Spec: Who is Professor Watermelon?
CG: Professor Watermelon is a character I created to teach creative writing to children. Many children feel stifled by the rules of writing (grammar, spelling, style, etc.). From the get-go I want my students to see that I am ready to have fun with writing. My character shows that I am not taking writing too seriously. I am not there to cross out and scribble over their writing with red ink. I am there to show them how writing is an outlet for creative self expression — just like drawing, painting, and building things with popsicle sticks.
Spec: Does Professor Watermelon have any supernatural abilities or unusual traits?
CG: Of course! He is in close connection with many magical people and creatures from this world and beyond. During every creative writing class, we receive a letter and artifact from one of these friends. We call this the MuseBox. These artifacts often become the jumping off point for many stories the students create. For example, we may receive a letter and a jar of honey from Herbert the Fly. Even though Herbert is a fly, he makes the tastiest honey on this planet. Herbert may ask the creative writers if their character can do something that is extraordinary to his or her species.
Professor Watermelon is also connected to the people and creatures that live inside the moon. There is a special bakery inside the moon called the Lunar Spooner. This is where Moonbean the Clown bakes Imagination Pies. Creative writers often get these as snacks. They magically cure writer’s block!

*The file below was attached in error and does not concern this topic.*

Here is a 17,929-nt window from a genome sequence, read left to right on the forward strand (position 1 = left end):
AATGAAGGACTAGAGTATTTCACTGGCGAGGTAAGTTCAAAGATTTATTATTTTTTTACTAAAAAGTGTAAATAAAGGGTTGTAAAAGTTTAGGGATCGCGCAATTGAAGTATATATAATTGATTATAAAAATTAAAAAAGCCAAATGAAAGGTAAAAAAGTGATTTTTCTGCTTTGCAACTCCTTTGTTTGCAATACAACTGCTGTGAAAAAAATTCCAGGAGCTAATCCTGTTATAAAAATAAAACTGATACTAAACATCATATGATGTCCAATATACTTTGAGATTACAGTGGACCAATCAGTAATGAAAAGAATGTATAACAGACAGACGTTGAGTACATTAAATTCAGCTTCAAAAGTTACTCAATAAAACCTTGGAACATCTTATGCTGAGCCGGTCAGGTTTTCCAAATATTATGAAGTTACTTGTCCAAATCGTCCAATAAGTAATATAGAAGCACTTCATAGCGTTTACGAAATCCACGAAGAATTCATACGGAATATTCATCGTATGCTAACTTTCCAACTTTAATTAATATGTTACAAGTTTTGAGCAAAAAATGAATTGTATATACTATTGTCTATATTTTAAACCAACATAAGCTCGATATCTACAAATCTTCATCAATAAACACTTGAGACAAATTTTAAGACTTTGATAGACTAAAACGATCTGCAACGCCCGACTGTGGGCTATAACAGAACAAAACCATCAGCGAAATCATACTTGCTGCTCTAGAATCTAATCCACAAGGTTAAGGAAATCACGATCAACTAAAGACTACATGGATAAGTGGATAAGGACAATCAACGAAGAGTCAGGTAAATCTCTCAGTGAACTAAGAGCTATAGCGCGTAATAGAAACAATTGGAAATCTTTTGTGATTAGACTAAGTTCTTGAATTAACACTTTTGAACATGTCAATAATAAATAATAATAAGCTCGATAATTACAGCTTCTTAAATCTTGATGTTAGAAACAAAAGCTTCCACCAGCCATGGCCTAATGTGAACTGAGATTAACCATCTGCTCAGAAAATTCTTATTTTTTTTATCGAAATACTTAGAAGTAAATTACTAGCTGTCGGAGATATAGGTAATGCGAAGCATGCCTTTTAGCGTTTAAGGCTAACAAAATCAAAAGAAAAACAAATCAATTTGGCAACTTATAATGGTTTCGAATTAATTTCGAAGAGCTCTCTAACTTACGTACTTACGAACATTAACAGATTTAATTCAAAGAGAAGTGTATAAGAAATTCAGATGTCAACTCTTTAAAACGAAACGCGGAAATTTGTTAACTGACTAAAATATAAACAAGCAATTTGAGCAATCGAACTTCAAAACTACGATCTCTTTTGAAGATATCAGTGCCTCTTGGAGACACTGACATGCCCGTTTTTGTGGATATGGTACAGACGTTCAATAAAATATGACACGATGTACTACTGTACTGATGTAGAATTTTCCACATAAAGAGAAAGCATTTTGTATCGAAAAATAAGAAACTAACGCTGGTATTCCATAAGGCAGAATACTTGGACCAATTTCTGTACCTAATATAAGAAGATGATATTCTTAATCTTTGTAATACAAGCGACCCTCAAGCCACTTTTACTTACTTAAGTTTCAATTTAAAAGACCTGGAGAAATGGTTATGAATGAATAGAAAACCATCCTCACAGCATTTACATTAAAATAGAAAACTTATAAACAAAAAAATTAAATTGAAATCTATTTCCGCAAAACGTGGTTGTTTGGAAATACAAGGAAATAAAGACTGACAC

Spec: We might need a few of those for a giveaway! What’s the most rewarding thing about working with young writers?
CG: I have the opportunity to inspire a child to find the joy in writing every single day. I get to show them that even adults have the ability to act silly. And I love that I get to use my own imagination.
Spec: When teaching teachers how to teach writing, what are your top tips for doing it right?
CG: If you’re a writer, you know it’s important to write with your writer’s hat on and edit with your editor’s hat on. If you try to wear both at the same time, you will have a tendency not to believe in your writing. Your editor’s voice will keep your imagination from flowing, and you will most likely not finish the project.
If you’re a writing teacher, please separate writing time from editing time – maybe move them to completely separate days. Also, if you have not found the joy in writing yourself, how can you inspire a child to find that joy? It works the same for reading. I have parents ask me all the time how they can motivate their child to read at home. I ask them, “Do you read at home?” They often say that they are not much of a reader. BINGO! We must model the behavior if we want to teach it.
Spec: What writing project are you working on now?
CG: I’m working on a middle grade novel in which Professor Watermelon is one of the characters. The setting is Seattle; Lillyville, TN; and the moon! The protagonist is an eleven-year-old boy who lives in a cemetery with his pet crow. That’s all I’m saying right now, heehee.
Good luck with that moon story, and thanks for stopping by, Chadwick! Please give our regards to the Professor!